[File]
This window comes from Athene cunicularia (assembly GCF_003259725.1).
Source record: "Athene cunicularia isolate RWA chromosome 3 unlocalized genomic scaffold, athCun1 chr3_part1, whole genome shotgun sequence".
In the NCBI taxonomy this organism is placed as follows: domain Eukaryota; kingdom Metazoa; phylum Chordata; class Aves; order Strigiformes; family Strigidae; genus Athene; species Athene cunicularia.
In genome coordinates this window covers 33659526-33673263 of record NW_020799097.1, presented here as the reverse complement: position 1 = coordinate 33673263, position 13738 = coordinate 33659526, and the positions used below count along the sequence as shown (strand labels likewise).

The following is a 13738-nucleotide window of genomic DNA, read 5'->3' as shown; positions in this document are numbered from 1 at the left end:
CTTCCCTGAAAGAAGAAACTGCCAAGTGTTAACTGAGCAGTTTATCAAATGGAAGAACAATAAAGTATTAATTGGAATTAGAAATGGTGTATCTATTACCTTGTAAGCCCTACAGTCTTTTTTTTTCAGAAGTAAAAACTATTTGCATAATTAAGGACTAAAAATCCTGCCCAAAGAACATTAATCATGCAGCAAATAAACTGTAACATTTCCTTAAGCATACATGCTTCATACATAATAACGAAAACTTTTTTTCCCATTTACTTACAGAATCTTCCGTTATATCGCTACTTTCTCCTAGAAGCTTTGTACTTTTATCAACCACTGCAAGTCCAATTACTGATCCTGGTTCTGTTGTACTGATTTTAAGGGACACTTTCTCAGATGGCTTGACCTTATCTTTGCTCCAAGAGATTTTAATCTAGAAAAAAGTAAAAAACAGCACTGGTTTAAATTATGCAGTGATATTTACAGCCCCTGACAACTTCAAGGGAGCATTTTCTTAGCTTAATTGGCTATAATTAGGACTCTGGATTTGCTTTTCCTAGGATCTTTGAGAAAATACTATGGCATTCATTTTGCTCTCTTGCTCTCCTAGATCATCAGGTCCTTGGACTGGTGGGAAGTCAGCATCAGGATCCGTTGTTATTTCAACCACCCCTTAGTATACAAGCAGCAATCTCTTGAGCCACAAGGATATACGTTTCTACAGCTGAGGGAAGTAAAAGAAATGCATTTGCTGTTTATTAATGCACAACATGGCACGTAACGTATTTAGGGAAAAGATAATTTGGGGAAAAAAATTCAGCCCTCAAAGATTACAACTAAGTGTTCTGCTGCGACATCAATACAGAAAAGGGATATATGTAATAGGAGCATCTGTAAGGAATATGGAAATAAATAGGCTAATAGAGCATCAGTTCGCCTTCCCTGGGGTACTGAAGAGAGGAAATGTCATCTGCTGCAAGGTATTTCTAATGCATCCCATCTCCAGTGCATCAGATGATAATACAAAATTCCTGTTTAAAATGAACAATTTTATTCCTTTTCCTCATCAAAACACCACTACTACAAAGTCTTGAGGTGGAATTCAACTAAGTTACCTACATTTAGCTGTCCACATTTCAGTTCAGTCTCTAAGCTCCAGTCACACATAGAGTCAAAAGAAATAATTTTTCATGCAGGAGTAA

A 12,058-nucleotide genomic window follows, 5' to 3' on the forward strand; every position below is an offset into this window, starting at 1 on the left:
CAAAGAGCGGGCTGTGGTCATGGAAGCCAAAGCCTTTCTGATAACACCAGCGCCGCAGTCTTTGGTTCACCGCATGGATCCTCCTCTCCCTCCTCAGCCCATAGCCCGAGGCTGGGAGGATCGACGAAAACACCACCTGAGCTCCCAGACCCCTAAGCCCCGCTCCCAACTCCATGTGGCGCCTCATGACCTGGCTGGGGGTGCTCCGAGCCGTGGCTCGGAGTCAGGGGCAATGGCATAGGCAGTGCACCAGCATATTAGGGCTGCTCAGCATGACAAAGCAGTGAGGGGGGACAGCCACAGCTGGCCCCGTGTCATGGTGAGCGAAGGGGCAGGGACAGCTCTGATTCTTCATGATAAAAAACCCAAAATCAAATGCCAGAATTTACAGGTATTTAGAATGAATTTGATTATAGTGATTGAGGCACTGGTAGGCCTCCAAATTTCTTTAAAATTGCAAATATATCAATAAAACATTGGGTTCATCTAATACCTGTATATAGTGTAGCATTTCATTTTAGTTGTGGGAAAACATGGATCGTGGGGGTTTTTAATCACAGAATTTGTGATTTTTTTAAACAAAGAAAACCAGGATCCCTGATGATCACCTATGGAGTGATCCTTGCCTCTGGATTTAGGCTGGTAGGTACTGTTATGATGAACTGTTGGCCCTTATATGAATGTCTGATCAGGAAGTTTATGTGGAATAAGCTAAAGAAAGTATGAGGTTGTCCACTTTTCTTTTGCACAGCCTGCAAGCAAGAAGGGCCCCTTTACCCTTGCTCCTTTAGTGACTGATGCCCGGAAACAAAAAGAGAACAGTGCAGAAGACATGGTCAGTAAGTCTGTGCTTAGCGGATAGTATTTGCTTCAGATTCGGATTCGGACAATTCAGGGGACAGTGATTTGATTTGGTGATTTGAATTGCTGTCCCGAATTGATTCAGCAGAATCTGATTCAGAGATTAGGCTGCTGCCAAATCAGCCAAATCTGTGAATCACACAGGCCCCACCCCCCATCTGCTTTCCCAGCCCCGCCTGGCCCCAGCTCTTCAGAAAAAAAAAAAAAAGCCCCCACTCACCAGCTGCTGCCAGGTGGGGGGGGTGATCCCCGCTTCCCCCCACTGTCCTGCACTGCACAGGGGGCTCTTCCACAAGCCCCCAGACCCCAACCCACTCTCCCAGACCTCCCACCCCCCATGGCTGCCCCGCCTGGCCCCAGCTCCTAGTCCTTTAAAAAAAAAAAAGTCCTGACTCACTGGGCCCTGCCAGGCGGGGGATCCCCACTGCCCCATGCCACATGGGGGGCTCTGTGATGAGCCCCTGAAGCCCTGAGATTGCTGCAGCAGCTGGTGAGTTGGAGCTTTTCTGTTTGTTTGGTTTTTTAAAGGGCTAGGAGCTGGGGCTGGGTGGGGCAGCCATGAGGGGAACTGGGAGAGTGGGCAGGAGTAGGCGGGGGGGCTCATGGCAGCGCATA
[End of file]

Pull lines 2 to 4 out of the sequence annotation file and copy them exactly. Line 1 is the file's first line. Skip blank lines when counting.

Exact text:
Source record: "Athene cunicularia isolate RWA chromosome 3 unlocalized genomic scaffold, athCun1 chr3_part1, whole genome shotgun sequence".
In the NCBI taxonomy this organism is placed as follows: domain Eukaryota; kingdom Metazoa; phylum Chordata; class Aves; order Strigiformes; family Strigidae; genus Athene; species Athene cunicularia.
In genome coordinates this window covers 33659526-33673263 of record NW_020799097.1, presented here as the reverse complement: position 1 = coordinate 33673263, position 13738 = coordinate 33659526, and the positions used below count along the sequence as shown (strand labels likewise).